Symposium Brings Rising Global Cancer Burden into Focus
, by NCI Staff
Experts gathered last month to discuss a topic that is garnering greater attention and interest by world health groups and within the cancer community: the expanding global burden of cancer, particularly in low- and middle-income countries (LMICs).
Until recently, cancer in many of these countries has been a secondary health concern, with public health efforts focused more on communicable diseases like malaria or HIV.
But as the research presented at the NCI Global Cancer Research Symposium in Rockville, MD, made clear, that can no longer be the case. By 2030, the global number of cancer deaths is expected to skyrocket, increasing by 80% compared with recent levels. Many of these deaths will occur in LMICs.
Attendees at the meeting called for concerted action to tackle this problem head on.
“The United States has an obligation, as part of the community of man, to help other countries in their cancer control efforts,” said Barry Kramer, M.D., director of NCI’s Division of Cancer Prevention, during the symposium's keynote address.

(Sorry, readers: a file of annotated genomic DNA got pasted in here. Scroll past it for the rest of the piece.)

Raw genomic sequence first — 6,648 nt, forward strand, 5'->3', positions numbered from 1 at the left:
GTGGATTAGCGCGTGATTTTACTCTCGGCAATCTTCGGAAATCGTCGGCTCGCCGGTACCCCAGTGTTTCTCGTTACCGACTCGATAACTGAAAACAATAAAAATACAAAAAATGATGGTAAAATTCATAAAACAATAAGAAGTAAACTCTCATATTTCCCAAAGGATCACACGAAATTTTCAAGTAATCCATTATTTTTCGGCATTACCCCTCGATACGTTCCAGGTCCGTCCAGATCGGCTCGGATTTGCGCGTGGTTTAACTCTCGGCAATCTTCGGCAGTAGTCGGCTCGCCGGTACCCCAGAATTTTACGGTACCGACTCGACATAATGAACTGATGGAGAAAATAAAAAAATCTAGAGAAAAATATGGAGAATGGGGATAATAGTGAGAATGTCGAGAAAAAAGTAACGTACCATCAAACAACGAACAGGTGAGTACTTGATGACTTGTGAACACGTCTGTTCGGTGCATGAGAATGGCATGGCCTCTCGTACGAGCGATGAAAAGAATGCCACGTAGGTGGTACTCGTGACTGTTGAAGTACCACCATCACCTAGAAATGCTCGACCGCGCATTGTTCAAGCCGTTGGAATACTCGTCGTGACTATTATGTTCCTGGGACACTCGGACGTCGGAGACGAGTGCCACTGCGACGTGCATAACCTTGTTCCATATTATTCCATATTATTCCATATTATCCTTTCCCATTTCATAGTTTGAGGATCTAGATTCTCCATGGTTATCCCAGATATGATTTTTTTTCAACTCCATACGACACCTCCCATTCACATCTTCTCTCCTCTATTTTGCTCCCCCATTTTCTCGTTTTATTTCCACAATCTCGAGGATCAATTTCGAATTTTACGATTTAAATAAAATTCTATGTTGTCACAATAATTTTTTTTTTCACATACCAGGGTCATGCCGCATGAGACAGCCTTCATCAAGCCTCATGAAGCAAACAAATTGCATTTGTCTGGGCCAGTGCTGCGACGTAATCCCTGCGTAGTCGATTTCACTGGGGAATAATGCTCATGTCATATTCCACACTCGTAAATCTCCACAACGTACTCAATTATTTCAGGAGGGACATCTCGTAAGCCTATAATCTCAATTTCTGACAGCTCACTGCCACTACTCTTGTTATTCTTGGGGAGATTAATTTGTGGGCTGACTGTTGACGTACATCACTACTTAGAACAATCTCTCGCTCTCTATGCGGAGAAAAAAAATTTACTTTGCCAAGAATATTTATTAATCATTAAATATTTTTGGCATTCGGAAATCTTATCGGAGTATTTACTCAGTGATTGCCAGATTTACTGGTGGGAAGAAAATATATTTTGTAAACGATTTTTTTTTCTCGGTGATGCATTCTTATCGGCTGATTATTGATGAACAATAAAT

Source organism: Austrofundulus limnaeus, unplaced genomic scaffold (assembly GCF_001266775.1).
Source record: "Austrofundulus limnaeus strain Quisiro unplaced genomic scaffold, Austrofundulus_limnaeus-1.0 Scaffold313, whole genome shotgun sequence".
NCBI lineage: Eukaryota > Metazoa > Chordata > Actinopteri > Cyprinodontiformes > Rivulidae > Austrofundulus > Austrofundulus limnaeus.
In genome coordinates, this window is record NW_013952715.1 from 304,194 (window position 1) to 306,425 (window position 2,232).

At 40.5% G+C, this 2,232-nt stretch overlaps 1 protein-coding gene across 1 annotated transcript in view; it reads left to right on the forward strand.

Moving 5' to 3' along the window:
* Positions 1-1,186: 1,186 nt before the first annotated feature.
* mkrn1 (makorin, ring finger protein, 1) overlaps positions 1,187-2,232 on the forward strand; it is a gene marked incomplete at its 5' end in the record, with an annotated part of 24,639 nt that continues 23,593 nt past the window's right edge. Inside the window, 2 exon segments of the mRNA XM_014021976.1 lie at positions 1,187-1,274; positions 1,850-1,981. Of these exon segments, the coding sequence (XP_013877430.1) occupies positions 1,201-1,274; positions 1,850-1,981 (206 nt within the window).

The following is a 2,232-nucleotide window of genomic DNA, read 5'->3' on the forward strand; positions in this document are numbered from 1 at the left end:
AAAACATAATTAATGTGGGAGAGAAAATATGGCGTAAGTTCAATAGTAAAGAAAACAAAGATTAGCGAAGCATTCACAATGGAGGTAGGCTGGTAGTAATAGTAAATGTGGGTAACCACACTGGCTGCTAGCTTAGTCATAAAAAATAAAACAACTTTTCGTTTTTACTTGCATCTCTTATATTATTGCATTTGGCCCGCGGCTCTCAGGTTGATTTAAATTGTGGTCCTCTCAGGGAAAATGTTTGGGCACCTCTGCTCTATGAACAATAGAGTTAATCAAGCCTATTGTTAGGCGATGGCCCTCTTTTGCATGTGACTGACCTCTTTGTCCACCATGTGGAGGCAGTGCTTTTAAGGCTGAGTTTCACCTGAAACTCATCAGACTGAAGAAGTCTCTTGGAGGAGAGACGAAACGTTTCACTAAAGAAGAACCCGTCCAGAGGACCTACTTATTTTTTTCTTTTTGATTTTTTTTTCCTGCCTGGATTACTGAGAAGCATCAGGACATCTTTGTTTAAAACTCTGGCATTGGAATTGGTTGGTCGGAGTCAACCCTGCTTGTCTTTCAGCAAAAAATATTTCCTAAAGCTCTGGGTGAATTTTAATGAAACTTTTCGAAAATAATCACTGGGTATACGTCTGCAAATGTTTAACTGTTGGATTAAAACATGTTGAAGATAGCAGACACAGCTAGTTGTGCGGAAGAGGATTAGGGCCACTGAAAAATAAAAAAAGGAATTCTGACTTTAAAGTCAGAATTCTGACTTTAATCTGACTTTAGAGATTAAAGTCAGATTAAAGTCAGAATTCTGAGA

The Tobacco Threat
The aim of the event, hosted by NCI’s Center for Global Health (CGH), was to increase opportunities for new research collaborations and strengthen existing collaborations, with a focus on cancer prevention and screening.
One area where collaborative efforts are already taking shape is tobacco control. Use of cigarettes and other tobacco products is booming in many countries. Worldwide, nearly 20% of cancer deaths and about 70% of lung cancer deaths are attributable to tobacco use, Dr. Kramer stressed. And unless this trend is reversed, he continued, cancer incidence and mortality rates in many countries will continue to rise.
Tobacco’s impact is being felt especially acutely in China, the world’s most populous country. In 2013, the average smoker in China smoked 22 cigarettes a day, a nearly 50% increase from 1980. Indeed, people in China smoked about a trillion cigarettes in 1980 and that number is now approaching 2.5 trillion.
In addition to finding ways to deter people from using tobacco products, researchers are trying to develop approaches for early cancer detection that can help reduce deaths from tobacco-related cancers.